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Things are looking better. Employment is up, growth will be higher and the deficit is decreasing. But – and this “but” is so important it is worth breaking grammar conventions for – the economy has not mended yet.

The early signs of economic improvement allowed George Osborne to give rewards to those who behave sensibly, such as savers, but the fragile nature of the recovery meant that there could be no big bang give-aways, such as raising the 40% tax threshold.  As the recovery strengthens Government will be able to do more for people, but the economic fundamentals will only improve if the country’s finances are managed prudently. The outlook is still perilous for Britain, but a Conservative Chancellor can carefully navigate her towards the promise land – or so Osborne wants you to believe. The 2015 General Election will be decided by whether enough voters are convinced of this.

Our Director, Ryan Shorthhouse, was a part of Conservative Home’s Budget panel. Here is his reaction to the Chancellor’s statement:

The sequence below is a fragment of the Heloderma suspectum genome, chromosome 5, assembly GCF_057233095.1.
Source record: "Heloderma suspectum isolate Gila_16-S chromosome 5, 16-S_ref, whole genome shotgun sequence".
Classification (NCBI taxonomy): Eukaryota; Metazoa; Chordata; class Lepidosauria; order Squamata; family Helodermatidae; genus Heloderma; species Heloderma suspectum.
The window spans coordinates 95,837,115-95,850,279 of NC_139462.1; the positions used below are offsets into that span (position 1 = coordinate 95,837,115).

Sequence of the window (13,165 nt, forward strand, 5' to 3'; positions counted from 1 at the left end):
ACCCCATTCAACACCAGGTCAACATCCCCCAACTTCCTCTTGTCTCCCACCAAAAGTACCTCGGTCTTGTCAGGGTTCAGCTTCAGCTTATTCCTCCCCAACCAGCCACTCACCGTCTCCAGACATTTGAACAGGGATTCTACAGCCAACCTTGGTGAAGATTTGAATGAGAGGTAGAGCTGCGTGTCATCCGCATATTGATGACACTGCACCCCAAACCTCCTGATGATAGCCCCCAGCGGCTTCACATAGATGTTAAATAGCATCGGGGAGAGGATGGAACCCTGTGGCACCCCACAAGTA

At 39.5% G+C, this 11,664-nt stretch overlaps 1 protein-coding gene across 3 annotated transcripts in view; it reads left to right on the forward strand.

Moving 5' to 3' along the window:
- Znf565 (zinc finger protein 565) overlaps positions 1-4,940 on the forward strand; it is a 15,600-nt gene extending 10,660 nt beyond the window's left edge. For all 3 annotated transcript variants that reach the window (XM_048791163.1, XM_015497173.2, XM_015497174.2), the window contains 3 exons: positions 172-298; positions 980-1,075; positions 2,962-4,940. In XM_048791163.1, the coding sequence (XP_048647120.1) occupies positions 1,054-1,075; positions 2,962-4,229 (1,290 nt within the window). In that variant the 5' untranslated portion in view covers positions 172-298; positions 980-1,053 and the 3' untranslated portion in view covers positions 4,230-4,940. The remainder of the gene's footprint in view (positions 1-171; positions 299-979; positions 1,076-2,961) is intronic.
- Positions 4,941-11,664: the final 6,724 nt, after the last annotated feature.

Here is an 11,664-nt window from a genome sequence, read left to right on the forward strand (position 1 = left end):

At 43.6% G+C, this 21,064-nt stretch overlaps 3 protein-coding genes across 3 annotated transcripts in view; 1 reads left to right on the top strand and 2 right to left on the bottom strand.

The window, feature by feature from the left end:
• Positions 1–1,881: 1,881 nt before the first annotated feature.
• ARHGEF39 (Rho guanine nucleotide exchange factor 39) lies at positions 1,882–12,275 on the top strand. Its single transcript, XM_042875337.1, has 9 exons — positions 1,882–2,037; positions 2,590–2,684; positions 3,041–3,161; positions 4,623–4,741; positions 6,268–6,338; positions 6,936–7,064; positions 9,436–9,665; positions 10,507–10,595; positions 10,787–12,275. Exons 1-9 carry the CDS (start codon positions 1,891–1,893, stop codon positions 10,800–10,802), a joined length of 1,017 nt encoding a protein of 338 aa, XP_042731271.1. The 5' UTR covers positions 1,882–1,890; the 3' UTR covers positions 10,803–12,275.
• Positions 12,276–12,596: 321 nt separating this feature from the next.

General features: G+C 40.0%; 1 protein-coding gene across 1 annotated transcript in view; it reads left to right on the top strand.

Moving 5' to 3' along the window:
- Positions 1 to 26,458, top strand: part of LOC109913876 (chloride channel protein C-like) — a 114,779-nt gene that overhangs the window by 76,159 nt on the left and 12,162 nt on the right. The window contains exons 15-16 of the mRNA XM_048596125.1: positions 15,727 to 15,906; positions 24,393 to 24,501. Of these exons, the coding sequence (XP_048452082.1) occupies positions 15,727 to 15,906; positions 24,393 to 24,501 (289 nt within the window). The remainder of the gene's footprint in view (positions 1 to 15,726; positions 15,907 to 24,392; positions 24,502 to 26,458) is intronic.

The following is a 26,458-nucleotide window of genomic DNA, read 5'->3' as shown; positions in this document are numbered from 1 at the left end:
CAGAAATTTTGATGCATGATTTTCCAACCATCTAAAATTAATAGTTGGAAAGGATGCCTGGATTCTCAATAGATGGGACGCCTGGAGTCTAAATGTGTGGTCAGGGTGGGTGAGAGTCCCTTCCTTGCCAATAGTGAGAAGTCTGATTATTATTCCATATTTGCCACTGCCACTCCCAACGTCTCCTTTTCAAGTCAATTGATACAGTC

“Stick with us, the Chancellor is saying: we’re the sensible ones. And we’ll reward sensible behaviour – savings in particular. Generally, this was a conservative budget, with a small and a big c. Thankfully, childcare was a big winner, with families on nearly all incomes benefiting from a generous package of measures. HM Treasury sees childcare as a treasure chest, crucial for boosting parental employment and children’s education, thereby enhancing individual and national prosperity in the long-term”

Bright Blue Budget Campaign Wins

  • Increasing the level of the tax-free personal allowance from £10,000 to £10,500.
  • Extending the Pupil Premium, which helps children from disadvantaged backgrounds get a better education.
  • Stating that the country can afford, and should provide, a real terms increase in the National Minimum Wage.